How do you create momentum?

May 18th, 2010

All of us long for the go go days. We want action. We listen for the hum of the office. Is it a good hum with good action? Or is it quiet? The stock market has rebounded. Profits are soaring. Small business? We are optimistic. We see things getting slightly better. We have customers. We have problems to solve. But where does real momentum come from?

I grew up in sales. I knew momentum came from action. One new customer made the phone weigh next to nothing. I could not wait to get to another prospect or to make an afternoon of introductory calls. Give me a stretch where I have not talked to a live person in a while; where it has been hard or difficult to set an appointment. I lose my way. The phone starts to feel like it weighs a hundred pounds.

Today, twenty years later I look at my company and I talk to my clients. We all wonder where momentum comes from and how you can sustain it once you have it. I think I have the answer and know why many companies never find it. Great strategies are best executed by making small and incremental improvements every day. Just leave your business a little better than the day before and BAM! One day you wake up and your company is like a snowball rolling downhill – nothing can stop you.

That is fine when things are looking up. But when it feels like things have ground to a halt…what can you do?

1. Have a daily huddle. 10 minutes a day where people can get connected, seek help and hear what is going on. Nothing builds camaraderie and momentum faster.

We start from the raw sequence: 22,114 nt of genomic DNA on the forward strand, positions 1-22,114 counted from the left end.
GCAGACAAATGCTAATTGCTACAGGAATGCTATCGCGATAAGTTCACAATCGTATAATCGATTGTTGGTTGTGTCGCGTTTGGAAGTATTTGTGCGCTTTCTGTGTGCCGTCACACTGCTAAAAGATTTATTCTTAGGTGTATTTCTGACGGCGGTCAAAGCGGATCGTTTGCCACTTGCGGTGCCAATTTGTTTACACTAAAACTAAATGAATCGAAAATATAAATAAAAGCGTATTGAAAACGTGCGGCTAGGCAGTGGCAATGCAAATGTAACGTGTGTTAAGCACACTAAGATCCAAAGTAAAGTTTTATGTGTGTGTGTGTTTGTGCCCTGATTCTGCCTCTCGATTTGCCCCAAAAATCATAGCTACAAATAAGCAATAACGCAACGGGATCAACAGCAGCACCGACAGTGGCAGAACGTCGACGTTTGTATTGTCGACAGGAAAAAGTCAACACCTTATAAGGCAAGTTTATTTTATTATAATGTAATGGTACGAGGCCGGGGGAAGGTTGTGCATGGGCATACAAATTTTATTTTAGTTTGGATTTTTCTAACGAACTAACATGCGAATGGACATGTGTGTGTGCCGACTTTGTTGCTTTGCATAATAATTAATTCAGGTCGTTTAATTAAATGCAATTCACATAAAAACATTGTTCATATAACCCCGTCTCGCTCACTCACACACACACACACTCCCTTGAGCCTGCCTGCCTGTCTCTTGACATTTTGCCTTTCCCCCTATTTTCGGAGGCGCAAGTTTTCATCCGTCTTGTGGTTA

2. Make a change on the team. I do not mean you have to fire someone. New assignments or a new project can really invigorate. If you do find yourself needing to hire, there is something wonderful and dynamic about how teams come together to help the new person come up to speed. (By the way if your culture does encourage helping one another, stay tuned for my next blog).

3. Make something happen. Leadership is about seeing things as they are, analyzing well and then taking action. Are you stuck planning or over analyzing? If your team needs a boost make something happen.

4. Focus on the fundamentals. Teach and train. If staff can do their jobs better or learn something, they have more confidence and that breeds greater productivity and outcomes.

The key? Add value. Show your employees and your customers that you have something of value. Momentum is an intangible. It can be a feeling. If you are from Philadelphia or a sports fan just look to the Flyers, our beloved hockey team. They were down 3-0 in a seven game series and came back to win 4 games in a row. They got the breaks. They worked really hard. They have a great leader in their coach and a great captain on the ice. By the end of the series their confidence and energy were contagious. No one player wanted to let down another. The team played well together and refused to fail. The fans got excited. The city got pumped up. And when they played their next game in the next series? More of the same and another victory.

How does this relate to business? Sometimes there is one event that catapults your business. A major account or a great hire. It is consistently doing the little things all of the time and some breaks along the way. Momentum, will you know it when you see it?

Just ask the Flyers…